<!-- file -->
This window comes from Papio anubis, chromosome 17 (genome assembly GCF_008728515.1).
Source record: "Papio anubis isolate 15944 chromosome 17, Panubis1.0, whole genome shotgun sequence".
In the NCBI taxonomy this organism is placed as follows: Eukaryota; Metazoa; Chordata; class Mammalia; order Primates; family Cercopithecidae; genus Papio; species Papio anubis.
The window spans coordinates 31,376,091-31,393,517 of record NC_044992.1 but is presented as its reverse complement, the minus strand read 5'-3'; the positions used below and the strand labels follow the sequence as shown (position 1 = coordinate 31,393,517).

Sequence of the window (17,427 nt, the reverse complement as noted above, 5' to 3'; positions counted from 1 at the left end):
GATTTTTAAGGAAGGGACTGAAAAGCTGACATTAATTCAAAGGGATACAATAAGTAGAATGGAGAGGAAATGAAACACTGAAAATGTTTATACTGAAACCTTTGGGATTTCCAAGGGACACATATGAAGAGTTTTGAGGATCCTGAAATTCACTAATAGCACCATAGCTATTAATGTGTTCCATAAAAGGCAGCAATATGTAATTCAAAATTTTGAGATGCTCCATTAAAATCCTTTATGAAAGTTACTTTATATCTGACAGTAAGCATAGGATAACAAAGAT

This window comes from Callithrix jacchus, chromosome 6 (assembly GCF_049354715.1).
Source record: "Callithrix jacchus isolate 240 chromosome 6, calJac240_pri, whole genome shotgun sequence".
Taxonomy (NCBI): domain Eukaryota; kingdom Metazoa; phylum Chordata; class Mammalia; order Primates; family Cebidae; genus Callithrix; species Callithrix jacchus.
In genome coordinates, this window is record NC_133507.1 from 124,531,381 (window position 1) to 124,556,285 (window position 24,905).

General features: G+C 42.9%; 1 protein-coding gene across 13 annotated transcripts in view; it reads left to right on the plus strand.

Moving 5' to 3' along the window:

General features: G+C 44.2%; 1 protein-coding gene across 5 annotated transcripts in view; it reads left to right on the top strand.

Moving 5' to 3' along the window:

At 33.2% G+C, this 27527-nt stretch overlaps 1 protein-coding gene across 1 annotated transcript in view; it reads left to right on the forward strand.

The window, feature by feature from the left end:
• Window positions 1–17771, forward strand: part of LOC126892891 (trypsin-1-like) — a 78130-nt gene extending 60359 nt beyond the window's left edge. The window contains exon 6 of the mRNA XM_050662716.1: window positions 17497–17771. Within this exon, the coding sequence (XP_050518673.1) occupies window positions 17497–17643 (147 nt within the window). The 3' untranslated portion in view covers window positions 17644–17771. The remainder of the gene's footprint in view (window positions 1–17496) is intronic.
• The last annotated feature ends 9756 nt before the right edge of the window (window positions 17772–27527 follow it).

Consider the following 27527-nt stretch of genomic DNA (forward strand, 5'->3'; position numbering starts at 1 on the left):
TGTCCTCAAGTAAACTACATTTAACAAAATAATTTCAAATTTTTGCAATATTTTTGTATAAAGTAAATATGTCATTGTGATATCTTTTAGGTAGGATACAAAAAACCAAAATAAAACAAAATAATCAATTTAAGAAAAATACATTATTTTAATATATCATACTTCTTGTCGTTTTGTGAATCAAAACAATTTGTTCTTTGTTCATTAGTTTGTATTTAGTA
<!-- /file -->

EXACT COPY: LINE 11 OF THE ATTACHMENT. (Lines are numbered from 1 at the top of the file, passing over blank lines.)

General features: G+C 42.9%; 1 protein-coding gene across 13 annotated transcripts in view; it reads left to right on the plus strand.